Subject: Medicine & Pharmacology, Behavioral Neuroscience Keywords: BPSD; Alzheimer’s dementia; agitation; psychosis; SSRIs; antipsychotics; brexpiprazole; dextromethorphan
Online: 10 January 2022 (11:12:38 CET)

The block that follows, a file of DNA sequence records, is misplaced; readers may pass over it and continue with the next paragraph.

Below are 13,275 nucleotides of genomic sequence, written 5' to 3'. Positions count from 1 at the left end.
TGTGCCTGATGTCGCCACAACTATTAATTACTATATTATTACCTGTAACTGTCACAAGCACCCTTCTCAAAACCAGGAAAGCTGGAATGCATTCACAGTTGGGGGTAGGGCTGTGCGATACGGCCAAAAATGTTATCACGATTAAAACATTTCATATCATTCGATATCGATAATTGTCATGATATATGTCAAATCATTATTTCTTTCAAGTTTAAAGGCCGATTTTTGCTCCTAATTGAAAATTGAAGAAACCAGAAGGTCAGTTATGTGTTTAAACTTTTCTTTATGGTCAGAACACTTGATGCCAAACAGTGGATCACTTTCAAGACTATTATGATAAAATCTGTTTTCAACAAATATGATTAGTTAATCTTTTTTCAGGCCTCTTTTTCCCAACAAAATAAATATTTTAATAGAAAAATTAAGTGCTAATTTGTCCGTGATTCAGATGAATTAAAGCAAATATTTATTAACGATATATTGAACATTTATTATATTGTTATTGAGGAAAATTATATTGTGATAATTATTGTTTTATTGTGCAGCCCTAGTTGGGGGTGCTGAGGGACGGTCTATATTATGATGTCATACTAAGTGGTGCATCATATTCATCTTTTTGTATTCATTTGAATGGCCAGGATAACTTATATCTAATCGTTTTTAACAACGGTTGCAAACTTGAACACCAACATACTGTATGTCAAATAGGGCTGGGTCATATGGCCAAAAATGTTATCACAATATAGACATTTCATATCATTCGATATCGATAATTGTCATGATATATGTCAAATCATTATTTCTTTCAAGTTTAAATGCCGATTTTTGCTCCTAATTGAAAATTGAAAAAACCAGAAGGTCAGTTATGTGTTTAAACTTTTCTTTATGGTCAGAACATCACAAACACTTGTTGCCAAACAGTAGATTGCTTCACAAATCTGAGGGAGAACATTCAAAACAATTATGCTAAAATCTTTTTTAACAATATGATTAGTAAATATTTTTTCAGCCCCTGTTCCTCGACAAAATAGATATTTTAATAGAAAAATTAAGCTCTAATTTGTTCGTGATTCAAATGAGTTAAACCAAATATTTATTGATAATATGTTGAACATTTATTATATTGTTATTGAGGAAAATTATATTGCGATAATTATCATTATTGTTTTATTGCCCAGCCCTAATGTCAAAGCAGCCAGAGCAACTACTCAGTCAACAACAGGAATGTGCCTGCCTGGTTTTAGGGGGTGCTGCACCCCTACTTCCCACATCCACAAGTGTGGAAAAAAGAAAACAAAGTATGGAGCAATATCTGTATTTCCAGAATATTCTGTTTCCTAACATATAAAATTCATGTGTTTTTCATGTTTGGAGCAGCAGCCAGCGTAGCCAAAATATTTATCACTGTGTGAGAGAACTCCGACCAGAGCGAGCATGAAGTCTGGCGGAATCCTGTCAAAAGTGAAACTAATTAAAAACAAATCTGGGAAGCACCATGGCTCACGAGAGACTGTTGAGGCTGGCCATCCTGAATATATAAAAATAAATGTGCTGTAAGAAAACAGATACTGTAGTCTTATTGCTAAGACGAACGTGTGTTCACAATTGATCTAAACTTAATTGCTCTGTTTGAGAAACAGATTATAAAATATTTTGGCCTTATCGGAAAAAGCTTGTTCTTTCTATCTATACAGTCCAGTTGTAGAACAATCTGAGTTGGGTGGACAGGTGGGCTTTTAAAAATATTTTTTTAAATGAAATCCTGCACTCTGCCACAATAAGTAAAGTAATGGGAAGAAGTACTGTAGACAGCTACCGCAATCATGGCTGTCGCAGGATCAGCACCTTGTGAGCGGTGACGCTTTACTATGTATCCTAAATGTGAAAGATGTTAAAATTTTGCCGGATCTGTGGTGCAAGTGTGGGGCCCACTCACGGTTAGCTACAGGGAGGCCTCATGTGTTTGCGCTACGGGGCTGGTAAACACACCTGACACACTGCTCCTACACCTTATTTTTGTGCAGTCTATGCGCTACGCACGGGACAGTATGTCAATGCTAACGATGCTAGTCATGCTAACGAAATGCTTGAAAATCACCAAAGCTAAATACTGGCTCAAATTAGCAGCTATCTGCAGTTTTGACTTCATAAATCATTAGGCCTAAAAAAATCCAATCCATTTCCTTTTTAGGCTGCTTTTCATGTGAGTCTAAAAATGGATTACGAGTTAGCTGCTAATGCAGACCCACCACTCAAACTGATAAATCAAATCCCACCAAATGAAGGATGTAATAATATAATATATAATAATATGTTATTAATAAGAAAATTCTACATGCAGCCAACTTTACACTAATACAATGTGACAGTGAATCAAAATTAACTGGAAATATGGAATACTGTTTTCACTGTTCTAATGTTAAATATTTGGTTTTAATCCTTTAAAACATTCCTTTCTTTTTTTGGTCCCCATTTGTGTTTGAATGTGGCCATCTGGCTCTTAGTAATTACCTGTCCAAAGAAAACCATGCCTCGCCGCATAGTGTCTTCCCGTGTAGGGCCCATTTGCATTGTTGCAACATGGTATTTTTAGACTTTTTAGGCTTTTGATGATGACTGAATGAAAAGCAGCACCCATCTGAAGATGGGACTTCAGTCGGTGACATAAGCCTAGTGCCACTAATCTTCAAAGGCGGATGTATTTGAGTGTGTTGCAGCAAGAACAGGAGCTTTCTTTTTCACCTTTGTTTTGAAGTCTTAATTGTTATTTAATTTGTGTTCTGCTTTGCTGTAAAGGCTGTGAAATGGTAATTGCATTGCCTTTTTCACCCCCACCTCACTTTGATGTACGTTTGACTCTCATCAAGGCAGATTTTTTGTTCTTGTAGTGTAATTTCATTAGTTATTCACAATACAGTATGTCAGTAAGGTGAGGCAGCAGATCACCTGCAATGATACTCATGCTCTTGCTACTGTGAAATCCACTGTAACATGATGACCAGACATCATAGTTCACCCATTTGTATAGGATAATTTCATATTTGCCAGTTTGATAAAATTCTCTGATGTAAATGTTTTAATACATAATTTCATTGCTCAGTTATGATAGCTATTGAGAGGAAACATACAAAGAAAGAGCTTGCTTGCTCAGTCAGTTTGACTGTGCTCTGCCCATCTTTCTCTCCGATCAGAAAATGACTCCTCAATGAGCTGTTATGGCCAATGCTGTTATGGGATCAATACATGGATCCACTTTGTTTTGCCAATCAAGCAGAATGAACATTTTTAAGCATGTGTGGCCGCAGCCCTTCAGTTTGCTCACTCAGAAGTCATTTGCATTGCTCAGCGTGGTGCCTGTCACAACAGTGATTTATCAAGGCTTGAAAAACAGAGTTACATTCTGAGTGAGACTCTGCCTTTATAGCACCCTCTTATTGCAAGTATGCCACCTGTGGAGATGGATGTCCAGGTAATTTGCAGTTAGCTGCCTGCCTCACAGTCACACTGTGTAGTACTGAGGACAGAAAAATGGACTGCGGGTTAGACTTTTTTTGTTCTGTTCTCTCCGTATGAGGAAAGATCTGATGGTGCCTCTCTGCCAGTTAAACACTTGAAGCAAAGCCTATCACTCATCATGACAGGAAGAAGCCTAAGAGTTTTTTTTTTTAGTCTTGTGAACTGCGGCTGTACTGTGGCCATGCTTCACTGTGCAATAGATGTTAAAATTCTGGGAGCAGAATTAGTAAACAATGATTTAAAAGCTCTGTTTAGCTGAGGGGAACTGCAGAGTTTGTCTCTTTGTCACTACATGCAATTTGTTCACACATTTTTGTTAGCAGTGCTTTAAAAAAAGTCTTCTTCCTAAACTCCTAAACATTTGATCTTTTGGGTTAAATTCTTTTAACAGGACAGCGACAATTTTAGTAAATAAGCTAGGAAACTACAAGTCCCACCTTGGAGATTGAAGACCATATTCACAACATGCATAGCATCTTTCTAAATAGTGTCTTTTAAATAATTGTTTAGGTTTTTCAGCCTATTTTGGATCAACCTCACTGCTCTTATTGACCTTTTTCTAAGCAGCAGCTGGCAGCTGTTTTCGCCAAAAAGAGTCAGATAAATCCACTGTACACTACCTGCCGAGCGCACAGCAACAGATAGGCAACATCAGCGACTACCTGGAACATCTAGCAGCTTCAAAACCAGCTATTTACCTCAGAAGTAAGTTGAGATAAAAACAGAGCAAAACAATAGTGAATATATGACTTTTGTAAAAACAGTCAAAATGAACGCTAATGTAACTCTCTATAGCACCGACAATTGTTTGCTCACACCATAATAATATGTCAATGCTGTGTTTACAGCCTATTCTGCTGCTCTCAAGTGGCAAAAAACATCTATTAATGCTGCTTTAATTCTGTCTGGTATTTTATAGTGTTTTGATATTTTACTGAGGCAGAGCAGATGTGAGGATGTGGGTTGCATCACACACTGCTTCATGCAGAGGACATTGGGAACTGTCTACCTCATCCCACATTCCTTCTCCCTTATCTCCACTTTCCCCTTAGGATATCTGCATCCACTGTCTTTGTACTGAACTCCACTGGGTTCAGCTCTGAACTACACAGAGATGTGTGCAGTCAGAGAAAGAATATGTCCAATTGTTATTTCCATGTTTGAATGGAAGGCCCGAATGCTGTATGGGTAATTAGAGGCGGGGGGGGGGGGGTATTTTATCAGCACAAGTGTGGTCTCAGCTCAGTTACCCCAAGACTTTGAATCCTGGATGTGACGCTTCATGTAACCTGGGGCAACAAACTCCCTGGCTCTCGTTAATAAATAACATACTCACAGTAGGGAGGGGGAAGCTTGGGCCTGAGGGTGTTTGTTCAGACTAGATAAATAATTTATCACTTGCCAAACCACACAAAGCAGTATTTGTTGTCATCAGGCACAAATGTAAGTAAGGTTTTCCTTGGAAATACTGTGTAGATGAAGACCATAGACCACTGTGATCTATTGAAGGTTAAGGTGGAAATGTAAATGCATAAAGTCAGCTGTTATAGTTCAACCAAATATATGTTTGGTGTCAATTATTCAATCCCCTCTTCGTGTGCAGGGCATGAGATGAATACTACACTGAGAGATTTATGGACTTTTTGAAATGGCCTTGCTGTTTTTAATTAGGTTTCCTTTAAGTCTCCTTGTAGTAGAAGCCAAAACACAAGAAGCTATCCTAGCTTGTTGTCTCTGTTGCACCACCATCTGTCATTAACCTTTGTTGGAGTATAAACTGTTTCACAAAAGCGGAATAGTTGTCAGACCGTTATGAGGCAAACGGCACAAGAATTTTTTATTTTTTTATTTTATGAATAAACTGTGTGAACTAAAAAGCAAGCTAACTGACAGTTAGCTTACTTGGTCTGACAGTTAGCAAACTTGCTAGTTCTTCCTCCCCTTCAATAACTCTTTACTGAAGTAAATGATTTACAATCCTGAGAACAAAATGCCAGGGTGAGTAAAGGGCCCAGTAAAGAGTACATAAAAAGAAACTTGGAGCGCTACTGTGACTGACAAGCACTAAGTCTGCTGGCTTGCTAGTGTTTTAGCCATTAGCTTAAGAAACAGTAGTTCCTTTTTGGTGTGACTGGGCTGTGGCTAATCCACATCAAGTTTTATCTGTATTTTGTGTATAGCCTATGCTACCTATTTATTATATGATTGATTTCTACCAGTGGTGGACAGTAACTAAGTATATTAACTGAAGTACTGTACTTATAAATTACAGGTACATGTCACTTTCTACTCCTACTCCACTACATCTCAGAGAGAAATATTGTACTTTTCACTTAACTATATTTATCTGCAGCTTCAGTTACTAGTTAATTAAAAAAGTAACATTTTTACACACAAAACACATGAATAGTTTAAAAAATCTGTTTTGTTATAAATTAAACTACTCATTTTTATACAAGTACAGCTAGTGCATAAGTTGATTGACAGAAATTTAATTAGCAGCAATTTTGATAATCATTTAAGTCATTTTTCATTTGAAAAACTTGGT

Background: The psychomotor agitation of the BPSD is one of the common issues in aged care facilities, leading to the poor functional and medical consequences. Psychotropic interventions are the preferable choice of treatment. But which medication should be the prescribers first preference? This review aims to compare pharmacological interventions for psychomotor agitation, judging them according to their effectuality and justifiability profiles. This is to be achieved by retrieving information from RCTs and systematic reviews. Objectives: This review evaluates evidence from RCTs, systematic reviews, and meta-analyses of BPSD patients who had taken agitation treatments. Assessing the efficacy of antidepressants and antipsychotic treatments when compared to each other for the purpose of improving agitation outcomes. Methods: This narrative review includes RCTs and retrospective studies that were comparing one or more active ingredient medications with another or with a placebo, along with sys-tematic reviews comparing antidepressants with antipsychotics such as quetiapine, olanzapine, and risperidone. Studies extracted by searching accessing databases, such as PubMed, OVID, and Cochrane with restrictions of date from 2000 to 2021 and English language. Quality of evidence: The quality of systematic reviews was judged against AMSTAR score, and RCTs were judged according to CONSORT checklist for RCT protocols. Conclusion: There are still few studies of serotonin targeting treatment of agitation in BPSD. The SSRIs such as citalopram were associated with a reduction in symptoms of agitation, and lower risk of adverse effects compared to antipsychotics. This review also illustrates brexpiprazole as a target of multimodal neurotransmitters such as dopamine, serotonin, and norepinephrine; and dextromethorphan, OR dextromethorphan associated with bupropion or quinidine as a blockade of NMDA receptors. The outcome of this review suggests that further studies involving more dementia/Alzheimer’s participants should be conducted. Future studies are required also to assess the long-term safety and efficacy of SSRI, brexpiprazole, dextromethorphan treatments for agitation in BPSD.